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Quake V: Aftershock


You know, I actually enjoy the Quake series despite its anthology-like feeling. The first Quake was pretty simplistic, Doom with polygons. But it did have an eerie soundtrack of metal scratchings by Trent Reznor and the multiplayer quickly became a popular pioneer for modern FPS deathmatches. I spent hours testing my rocket-leading and strafing skills against some well-designed bots. I still fall back to that ol' Serpentine Sidestep Shuffle when I'm under fire.

What? Snorlax is evolving! Your Snorlax evolv-OH GOD KILL IT WITH FIRE

The sequel, Quake II, was a much more slow-paced game, but it did introduce a solid setting and plot for the series. Mankind's battle against the twisted Strogg, a race of militarized alien cyborgs, was a solid foundation to build future games on even if the game itself was kind of bland. Quake III had little to do with the first two games, being a devoted multiplayer Deathmatch game to compete with titles like Tribes and Unreal Tournament which were becoming popular in the late 90's, when LAN and Internet connectivity allowed players to engage each other in larger scale battles than 1-on-1.

Quake has always had a rich color palette. Do I use the baby-poop brown, or the rust brown?

Quake IV is probably my favorite, slipping in behind the heels of Doom 3 with a similar engine and playstyle. But while Doom 3 worked a gloomy, claustrophobic style, Quake IV continued the plot of Quake II, revealing more about mankind's desperate counterattack on the Strogg homeworld through the eyes of the game's protagonist, Corporal Matthew Kane. Coming a little under six hours long, Quake IV's single-player campaign is brief but decently crafted. While many of the marines are copy-pasted, faceless Red Shirts, none of them come across as pointlessly dickish or stupid. They come across as level-headed soldiers fighting a deadly enemy on its home turf, and the fact that they're dying all around you says more about how dangerous the Strogg are, rather than how their deaths are contrivances to ensure your character remains alone (like say, Halo did). Matthew Kane isn't a super special snowflake, because he's just one member of a squad of certifiable badasses, and his one defining trait is thanks to blind luck:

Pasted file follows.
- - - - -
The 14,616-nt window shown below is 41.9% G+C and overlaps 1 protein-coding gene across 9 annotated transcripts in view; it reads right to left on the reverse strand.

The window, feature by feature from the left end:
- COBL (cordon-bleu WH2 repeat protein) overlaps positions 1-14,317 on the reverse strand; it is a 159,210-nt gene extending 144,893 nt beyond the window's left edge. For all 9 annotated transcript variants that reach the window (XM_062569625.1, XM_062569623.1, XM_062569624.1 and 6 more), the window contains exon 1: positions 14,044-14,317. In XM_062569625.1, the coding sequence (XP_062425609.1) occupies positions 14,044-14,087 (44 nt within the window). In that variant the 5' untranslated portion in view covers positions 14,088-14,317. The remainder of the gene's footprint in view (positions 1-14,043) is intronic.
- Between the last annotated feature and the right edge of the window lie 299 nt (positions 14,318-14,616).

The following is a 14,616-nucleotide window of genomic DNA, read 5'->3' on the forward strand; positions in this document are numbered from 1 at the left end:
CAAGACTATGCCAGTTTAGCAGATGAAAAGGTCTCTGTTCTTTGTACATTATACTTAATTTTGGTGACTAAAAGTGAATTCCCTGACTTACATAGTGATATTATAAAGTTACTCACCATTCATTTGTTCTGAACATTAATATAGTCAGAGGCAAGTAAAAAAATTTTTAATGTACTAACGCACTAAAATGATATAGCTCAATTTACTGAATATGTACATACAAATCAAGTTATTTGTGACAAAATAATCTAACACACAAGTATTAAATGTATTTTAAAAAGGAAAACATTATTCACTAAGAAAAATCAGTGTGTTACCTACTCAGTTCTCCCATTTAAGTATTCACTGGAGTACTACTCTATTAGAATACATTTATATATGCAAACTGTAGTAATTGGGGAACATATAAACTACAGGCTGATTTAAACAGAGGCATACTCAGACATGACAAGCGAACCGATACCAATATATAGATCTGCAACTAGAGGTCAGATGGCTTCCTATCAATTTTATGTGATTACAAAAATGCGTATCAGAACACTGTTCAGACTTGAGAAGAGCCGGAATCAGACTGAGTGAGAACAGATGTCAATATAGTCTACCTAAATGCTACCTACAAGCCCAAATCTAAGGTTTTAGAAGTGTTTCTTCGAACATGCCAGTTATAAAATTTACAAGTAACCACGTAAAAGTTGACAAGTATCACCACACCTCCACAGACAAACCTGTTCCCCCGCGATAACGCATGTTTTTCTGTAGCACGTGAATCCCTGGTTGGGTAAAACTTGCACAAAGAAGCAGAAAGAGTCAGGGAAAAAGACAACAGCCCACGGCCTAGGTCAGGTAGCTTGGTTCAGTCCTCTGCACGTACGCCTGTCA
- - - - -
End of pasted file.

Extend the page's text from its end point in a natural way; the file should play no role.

In a particularly gruesome and cringe-worthy scene, Kane is captured by the Strogg and forcibly "Stroggified," and you get to watch from his perspective as his chest impaled and injected with steroids, his legs sawn off, and cybernetic parts grafted to what's left of his body. The Strogg cybernetic implants are designed to take over the body, leaving the human inside aware of what's happening but unable to do anything about it until their higher brain functions eventually degrade into nothing. I have no mouth, and I must scream.

I saw this same picture at an anti-circumcision rally.

Fortunately, Kane is saved at the last minute by his squad, and this one-two punch of fortunate circumstances (fortunate for humanity, if not Kane himself) gives the marines an incredibly useful tool in the form of Kane, whose Strogg physiology allows him to access Strogg security and access their most vulnerable hardware.

It's a deconstruction of the "chosen warrior" trope, but one that Quake IV completely fails to capitalize on because Kane remains a silent protagonist. He has zero personality of his own even before he gets transformed into a cyborg. His fellow marines make a few off-handed remarks about Kane "looking like shit," but they all chuckle it off and go right back to fighting at Kane's side. Even soldier who have never seen Kane before just kind of shrug off his appearance, if they acknowledge it at all. Kane doesn't even get a paintjob to distinguish him from other Strogg, which just creates a weird kind of dissonance as Kane never seems to suffer his condition. He fights better, moves faster, has an advantage over other Strogg, and more or less just goes on with his day.

The Oculus Rift proved to be a slippery slope.

And while I like Quake IV, there is so much story in Kane's existence that I feel gipped for not getting to experience it. Kane himself is suggested to be a traumatized character: his backstory only mentioned that he was the last survivor of the Strogg attack on Space Station Armstrong, and the events there are classified by the Marine Corps. There are plenty of opportunities to develop Kane's character through signs of Post-Traumatic Stress, and after he is violently Stroggified that issue could come to the forefront as his unstable mind is forced to compete with an alien computer system fighting for control over his mind and the growing temptation he might feel to surrender himself to an unfeeling machine. Rekindling his humanity even as he battles the Strogg and escapes his own fellow Marines who have yet to realize he's still himself would make for a tense, frightening ordeal.

It's my hope, now that Bethesda is getting ready to release Doom 4, they'll turn that same team towards producing a proper sequel to Quake IV, one that embraces the darker themes that were only implied before. There's a lot you can do with Kane, the Strogg, and the war itself. What is the true story of the Strogg? Are they a race whose technology turned against them, or did they embrace it willingly? Why has their culture degraded to focus only on conquest and war? Were they fighting something worse that necessitated such a change? Will Mankind follow a similar path as its fight against the Strogg demands greater sacrifice and compromise?

I wanna know, Bethesda!

If the Master Chief is revealed to look like this, I'll start playing Halo again.

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About TheInternone of us since 3:57 PM on 07.16.2015

TheIntern is a fiction author that writes under the pen-name M.G. Gallows. He lurks on DToid to hang out with the cool people.